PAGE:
Adult thrips insert eggs into the plant tissue. The nymphs move to their primary feeding location within the confined leaf area of the neck. Nymphs are yellow, and although they are visible without magnification it is difficult to distinguish individual characteristics. Adults are winged, dark-colored, and can be found feeding on the leaves within the neck or on the outer portions of the plant. The length of the life cycle depends on temperature, but during the summer it is approximately two weeks or less. Each thrips may lay up to 300 eggs. The large number of eggs, coupled with a short life cycle, contributes to rapid buildup of populations.
Feeding damage is indistinguishable between the two thrips species. The nymphs and adults puncture the epidermal layer of the leaves, then suck up the ruptured cellular contents. The ruptured epidermal layers result in death of the tissue and a loss of photosynthetic area. As leaves increase in size, damaged tissue takes on a silver appearance. In cases of severe infestation, damaged leaves may die, significantly reducing bulb size and yield. Regional research has demonstrated that bulbing onions are particularly sensitive to thrips feeding, losing up to 20 percent of the yield. Onions normally are capable of recovering from thrips damage before bulbing; feeding damage during sizing usually results in early neck collapse.
Several factors inherent to thrips biology contribute to potential insecticide resistance problems. Thrips have a high biotic potential, which means that as the number of individuals increases, the chance of expressing a resistant mechanism in the population also increases. Another factor is that thrips reproduction is primarily thelytoky (asexual reproduction, females producing females). Therefore, identical copies of insecticide-resistant clones are quickly produced in the population.
To minimize resistance problems, changes in insecticide classes should be incorporated in the spray regime. Insecticides applied to actively growing or to heavy populations may require more frequent applications to suppress thrips. After an insecticide application, thrips eggs continue to hatch, with larvae moving to areas on new, untreated growth. Because of the heavy wax layer on onion leaves, all insecticide applications should include a wetting agent.
Natural rainfall is one of the best control factors. In years when frequent rains occur, thrips control is relatively good, but in dry years, available control measures are less effective. However, the degree of control that can be achieved by insecticides is beneficial to crop yields.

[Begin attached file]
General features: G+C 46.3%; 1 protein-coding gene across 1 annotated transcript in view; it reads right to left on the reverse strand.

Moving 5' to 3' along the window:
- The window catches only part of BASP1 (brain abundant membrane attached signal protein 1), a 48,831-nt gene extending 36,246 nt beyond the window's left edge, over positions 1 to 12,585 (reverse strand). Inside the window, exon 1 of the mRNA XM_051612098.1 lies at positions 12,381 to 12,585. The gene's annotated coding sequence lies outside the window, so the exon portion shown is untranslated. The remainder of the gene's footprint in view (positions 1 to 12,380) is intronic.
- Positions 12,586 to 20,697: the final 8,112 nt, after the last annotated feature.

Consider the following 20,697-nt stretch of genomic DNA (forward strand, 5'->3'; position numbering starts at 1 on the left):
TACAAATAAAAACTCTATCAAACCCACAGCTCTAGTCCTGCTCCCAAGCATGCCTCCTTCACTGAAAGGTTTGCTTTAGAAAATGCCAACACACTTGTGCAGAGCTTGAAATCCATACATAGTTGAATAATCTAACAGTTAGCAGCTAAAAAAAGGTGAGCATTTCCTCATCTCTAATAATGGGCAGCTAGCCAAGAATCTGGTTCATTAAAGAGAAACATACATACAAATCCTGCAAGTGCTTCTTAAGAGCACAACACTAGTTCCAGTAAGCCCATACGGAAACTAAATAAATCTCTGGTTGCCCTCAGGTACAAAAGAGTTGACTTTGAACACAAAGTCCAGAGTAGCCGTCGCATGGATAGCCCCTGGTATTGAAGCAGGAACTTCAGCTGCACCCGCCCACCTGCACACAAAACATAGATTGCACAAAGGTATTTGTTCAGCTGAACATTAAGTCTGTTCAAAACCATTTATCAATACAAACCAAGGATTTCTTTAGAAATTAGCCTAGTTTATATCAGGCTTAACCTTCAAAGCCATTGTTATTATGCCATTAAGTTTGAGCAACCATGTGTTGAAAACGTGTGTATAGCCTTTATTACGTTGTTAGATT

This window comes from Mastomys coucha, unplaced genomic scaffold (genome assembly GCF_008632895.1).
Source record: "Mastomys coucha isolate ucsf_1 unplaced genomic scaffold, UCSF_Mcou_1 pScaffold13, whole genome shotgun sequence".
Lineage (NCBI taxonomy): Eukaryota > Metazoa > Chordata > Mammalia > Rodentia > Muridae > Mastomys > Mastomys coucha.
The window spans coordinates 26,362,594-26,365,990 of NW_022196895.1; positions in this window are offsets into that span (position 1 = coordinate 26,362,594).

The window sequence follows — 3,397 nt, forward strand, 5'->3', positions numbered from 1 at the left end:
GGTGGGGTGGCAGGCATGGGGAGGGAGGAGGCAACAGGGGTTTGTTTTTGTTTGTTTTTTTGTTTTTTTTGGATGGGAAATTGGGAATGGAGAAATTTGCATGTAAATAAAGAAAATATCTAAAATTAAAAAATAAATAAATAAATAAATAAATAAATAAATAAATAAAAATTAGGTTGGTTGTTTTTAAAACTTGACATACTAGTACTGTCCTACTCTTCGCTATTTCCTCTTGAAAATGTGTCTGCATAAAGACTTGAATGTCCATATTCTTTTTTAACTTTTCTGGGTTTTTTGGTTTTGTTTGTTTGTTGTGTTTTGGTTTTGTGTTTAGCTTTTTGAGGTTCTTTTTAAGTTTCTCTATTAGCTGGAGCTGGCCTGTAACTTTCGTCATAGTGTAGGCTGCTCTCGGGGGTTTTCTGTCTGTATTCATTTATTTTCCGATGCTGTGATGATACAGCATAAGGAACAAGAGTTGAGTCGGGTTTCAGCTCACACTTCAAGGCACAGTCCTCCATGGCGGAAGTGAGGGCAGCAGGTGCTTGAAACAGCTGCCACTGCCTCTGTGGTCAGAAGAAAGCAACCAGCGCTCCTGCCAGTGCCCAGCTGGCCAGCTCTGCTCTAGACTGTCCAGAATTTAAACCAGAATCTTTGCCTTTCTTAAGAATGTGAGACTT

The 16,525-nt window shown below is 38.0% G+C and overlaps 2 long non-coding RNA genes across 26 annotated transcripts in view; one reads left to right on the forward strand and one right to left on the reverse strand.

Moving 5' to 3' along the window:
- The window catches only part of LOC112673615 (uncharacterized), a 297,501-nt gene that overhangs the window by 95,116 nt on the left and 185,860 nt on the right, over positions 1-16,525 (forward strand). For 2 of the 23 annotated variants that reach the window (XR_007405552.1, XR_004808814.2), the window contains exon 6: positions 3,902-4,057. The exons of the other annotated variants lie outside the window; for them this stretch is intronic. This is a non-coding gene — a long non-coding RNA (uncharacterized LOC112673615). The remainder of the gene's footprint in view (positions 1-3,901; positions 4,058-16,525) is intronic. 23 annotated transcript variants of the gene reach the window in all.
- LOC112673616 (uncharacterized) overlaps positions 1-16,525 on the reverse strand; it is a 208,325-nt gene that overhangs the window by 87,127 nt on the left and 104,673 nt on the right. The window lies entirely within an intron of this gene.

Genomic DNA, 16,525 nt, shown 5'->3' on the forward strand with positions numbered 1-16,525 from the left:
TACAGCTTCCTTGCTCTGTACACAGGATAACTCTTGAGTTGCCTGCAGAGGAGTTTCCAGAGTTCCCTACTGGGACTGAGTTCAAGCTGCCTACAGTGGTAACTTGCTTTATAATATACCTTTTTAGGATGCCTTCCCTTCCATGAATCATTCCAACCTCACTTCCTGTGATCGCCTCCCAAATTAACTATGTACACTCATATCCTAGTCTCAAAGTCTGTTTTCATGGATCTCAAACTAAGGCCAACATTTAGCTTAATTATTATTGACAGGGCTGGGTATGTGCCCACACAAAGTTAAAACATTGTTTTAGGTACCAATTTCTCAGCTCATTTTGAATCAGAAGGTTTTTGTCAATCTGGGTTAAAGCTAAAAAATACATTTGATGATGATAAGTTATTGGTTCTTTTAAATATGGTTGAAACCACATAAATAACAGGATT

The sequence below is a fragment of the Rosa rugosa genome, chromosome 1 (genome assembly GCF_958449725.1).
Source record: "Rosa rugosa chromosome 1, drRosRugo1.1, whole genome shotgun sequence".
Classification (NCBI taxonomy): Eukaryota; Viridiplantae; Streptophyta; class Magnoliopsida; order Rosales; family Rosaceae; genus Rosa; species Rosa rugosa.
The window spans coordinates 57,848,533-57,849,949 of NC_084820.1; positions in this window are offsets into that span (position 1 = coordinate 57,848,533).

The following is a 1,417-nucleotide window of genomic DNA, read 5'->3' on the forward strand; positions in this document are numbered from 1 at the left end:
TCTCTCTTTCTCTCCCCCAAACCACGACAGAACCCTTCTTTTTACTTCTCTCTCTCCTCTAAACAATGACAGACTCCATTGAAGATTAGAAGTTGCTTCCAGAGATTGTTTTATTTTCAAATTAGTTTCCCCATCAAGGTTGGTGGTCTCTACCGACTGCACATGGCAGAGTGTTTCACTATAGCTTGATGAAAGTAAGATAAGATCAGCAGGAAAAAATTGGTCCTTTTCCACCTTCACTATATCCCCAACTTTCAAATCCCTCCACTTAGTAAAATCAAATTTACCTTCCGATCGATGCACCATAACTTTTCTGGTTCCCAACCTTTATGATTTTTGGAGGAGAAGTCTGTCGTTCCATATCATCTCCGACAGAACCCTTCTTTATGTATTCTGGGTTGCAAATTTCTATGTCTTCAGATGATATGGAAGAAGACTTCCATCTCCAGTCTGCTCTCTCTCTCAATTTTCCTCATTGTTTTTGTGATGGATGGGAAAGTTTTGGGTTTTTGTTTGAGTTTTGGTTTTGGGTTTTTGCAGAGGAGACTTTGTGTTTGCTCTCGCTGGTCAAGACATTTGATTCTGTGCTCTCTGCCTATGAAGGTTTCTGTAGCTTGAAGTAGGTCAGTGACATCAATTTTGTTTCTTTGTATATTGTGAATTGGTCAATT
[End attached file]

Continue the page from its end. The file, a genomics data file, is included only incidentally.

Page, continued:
Foliage characteristics affect the extent of thrips damage. Onion varieties with glossy (nonglaucous) foliage seem to have less thrips damage than the waxy, blue (glaucous) foliage types. We have been able to control thrips on the fall-planted glaucous foliage types, but for spring planting, we suggest you use varieties that have dark-green, nonglaucous foliage. In fact, most varieties that produce well in New Mexico are the nonglaucous types, probably because they are less attractive to thrips.
Soil-borne diseases in New Mexico include pink root, fusarium basal plate rot, and soil-line Botrytis. Pink root is partially controlled by use of resistant varieties. Fusarium basal plate rot can be controlled to some extent by crop rotation, growing onions on the same land no more than once every five years. Soil-line Botrytis occurs only in short-day onions maturing in late May and June. It occurs in years in which spring (March 15 to May 1) temperatures are relatively cool. Under these conditions the cool, wet soils are favorable for disease development. Some control of soil-line Botrytis is achieved by avoiding excessively wet fields.
The foliage diseases caused by fungi (Botrytis leaf spot and purple blotch) are not usually a problem in New Mexico because of our low humidity and hot summer weather. However, bacterial foliage and bulb diseases are a major concern, especially during periods of recurrent rainfall.
Iris yellow spot virus was officially identified in New Mexico onion fields in 2004. This viral disease is spread by onion thrips (Thrips tabaci). Symptoms include straw colored, necrotic spots on the leaves, and distinctive diamond shaped necrosies on the scapes. Infected fields will typically produce a reduced grade of onions due to a decrease in bulb size. Overall yield reductions may also result depending on the particular variety of onion. Reductions in seed yield are common in fields being grown for seed because of the tendency of scapes to lodge in infected seed stalks.
Recommendations for disease prevention and control can be found in NMSU Extension Circular 538, Onion Diseases in New Mexico, which is available online (see Additional Resource 6).